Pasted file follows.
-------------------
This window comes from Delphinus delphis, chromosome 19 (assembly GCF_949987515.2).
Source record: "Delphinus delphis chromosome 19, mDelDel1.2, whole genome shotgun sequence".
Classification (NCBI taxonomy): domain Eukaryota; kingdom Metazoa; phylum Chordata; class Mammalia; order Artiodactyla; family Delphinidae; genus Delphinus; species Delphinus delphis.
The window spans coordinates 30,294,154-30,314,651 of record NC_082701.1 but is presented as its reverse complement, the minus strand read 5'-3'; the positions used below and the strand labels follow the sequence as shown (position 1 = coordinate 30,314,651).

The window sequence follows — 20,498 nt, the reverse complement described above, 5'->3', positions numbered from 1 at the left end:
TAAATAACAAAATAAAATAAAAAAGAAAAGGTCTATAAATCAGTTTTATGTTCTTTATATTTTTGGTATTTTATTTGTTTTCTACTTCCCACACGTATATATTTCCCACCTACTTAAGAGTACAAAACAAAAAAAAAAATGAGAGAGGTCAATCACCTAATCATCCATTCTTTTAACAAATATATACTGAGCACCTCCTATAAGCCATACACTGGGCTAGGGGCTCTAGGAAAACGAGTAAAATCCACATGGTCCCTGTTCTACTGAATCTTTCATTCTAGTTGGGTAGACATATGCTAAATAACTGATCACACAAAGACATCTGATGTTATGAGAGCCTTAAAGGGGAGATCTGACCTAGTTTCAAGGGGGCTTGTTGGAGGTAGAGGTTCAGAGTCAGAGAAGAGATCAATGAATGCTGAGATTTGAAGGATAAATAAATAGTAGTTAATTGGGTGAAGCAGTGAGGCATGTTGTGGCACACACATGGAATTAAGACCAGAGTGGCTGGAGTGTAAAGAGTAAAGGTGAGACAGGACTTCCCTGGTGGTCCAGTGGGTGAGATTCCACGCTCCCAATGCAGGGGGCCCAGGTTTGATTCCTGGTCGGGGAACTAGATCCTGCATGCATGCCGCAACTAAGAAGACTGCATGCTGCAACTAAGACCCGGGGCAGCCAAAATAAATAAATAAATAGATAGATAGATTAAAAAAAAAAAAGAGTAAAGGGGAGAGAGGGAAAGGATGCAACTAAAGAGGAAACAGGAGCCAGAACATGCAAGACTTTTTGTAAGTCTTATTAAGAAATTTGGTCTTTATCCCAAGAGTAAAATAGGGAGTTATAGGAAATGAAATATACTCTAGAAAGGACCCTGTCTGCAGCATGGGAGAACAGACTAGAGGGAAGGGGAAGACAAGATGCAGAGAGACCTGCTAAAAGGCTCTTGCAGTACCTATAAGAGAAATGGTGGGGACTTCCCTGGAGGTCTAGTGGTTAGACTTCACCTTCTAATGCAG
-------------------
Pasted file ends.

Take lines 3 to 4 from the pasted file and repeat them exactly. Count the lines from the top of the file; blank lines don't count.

Classification (NCBI taxonomy): domain Eukaryota; kingdom Metazoa; phylum Chordata; class Mammalia; order Artiodactyla; family Delphinidae; genus Delphinus; species Delphinus delphis.
The window spans coordinates 30,294,154-30,314,651 of record NC_082701.1 but is presented as its reverse complement, the minus strand read 5'-3'; the positions used below and the strand labels follow the sequence as shown (position 1 = coordinate 30,314,651).